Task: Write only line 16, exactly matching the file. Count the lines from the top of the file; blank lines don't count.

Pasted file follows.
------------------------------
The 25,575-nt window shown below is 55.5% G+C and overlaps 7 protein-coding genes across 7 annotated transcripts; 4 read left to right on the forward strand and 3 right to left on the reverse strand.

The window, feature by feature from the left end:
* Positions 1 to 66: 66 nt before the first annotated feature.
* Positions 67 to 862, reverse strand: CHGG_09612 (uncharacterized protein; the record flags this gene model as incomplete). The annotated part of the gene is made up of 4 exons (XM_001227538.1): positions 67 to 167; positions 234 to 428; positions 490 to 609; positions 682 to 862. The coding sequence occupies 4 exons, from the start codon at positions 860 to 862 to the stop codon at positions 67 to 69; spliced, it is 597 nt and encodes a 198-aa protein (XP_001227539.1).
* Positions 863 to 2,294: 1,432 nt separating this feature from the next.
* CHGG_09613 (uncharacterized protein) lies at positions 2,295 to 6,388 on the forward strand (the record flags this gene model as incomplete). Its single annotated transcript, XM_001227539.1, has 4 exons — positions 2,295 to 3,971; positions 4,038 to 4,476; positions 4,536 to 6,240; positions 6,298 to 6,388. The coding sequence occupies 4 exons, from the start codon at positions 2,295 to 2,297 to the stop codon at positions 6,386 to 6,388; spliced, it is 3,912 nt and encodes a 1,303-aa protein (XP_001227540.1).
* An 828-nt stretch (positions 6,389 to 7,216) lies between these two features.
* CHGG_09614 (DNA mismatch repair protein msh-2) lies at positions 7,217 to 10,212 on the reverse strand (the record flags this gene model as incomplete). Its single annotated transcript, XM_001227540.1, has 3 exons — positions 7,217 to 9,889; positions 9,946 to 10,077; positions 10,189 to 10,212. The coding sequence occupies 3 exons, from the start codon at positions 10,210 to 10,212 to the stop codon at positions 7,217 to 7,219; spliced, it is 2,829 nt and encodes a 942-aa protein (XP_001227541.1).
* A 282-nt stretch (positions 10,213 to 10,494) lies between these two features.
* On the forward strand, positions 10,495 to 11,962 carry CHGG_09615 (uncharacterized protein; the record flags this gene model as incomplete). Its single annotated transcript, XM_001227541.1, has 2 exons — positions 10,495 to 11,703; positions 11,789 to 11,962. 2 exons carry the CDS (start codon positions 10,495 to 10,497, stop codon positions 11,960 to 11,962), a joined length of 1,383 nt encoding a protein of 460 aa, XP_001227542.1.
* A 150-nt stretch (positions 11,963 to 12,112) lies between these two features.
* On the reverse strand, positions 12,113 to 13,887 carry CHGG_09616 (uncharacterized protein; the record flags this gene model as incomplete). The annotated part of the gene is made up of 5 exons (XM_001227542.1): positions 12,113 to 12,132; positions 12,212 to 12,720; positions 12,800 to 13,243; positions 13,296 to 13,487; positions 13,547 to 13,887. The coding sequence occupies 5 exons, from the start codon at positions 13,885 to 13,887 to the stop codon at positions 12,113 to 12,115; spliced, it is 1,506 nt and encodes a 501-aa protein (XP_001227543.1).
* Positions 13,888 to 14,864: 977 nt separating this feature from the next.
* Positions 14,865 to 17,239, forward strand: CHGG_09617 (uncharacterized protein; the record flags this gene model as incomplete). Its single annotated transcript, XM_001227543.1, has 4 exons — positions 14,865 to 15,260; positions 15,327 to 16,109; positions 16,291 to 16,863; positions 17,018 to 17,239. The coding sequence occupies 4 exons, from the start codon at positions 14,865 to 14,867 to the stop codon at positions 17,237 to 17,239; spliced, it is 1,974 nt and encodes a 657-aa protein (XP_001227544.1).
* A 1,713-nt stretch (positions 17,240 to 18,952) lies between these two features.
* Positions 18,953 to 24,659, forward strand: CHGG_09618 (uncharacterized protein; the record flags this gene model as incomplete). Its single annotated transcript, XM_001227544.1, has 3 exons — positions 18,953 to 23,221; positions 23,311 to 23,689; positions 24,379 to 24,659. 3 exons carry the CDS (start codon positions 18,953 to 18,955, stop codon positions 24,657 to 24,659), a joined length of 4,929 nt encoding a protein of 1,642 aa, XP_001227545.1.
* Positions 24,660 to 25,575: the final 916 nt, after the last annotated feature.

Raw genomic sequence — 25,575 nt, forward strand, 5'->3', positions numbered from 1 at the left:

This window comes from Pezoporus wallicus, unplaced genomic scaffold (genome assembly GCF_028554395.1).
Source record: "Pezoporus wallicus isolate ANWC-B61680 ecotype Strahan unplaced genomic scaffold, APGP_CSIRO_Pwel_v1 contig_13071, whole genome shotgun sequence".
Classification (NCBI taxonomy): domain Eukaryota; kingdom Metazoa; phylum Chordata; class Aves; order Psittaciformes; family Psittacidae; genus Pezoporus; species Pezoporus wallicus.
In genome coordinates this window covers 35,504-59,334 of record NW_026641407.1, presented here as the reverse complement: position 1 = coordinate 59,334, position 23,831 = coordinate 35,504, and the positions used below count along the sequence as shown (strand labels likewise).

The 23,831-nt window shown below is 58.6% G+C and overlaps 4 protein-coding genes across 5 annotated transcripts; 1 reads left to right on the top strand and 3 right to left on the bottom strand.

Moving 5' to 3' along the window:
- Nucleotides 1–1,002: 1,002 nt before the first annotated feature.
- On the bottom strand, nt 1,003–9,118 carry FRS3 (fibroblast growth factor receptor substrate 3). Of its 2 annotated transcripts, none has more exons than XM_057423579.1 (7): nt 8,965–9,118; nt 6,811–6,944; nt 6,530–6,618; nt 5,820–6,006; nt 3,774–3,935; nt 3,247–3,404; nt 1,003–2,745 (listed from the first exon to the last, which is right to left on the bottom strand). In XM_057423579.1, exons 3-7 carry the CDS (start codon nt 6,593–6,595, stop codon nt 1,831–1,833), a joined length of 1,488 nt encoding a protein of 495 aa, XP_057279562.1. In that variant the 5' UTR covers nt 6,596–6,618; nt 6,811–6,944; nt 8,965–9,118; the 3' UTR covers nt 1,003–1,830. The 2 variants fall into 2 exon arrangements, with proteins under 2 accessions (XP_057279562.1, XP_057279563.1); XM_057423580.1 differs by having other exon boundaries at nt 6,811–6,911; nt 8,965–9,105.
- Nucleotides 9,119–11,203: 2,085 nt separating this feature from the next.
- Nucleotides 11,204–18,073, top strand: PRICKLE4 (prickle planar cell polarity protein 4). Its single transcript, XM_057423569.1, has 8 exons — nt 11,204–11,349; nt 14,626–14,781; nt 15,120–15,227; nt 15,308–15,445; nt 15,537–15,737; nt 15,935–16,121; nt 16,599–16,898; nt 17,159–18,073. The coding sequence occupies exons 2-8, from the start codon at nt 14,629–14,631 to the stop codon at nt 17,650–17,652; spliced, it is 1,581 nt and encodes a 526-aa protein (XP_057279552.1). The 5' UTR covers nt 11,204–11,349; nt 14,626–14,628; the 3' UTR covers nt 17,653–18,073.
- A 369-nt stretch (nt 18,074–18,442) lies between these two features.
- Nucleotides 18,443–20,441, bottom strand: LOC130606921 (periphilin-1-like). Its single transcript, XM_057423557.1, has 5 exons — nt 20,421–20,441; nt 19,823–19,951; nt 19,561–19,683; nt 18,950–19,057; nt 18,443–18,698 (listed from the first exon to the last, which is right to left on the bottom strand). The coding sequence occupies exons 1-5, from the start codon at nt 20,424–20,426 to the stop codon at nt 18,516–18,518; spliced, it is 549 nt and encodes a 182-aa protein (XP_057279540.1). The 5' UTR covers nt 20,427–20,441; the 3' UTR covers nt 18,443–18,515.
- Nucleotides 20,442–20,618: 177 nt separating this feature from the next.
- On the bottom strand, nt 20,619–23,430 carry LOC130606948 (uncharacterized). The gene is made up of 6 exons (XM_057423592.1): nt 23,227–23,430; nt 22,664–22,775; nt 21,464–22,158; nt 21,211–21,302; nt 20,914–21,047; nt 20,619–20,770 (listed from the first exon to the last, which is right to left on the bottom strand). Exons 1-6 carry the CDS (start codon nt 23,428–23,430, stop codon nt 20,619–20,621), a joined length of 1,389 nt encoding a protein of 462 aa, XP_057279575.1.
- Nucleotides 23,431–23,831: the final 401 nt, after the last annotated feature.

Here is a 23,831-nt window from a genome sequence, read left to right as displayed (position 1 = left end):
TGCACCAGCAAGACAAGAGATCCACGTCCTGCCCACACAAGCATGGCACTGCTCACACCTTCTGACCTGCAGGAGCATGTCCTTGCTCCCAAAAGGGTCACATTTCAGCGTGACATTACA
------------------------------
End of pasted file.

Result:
* Positions 18,953 to 24,659, forward strand: CHGG_09618 (uncharacterized protein; the record flags this gene model as incomplete). Its single annotated transcript, XM_001227544.1, has 3 exons — positions 18,953 to 23,221; positions 23,311 to 23,689; positions 24,379 to 24,659. 3 exons carry the CDS (start codon positions 18,953 to 18,955, stop codon positions 24,657 to 24,659), a joined length of 4,929 nt encoding a protein of 1,642 aa, XP_001227545.1.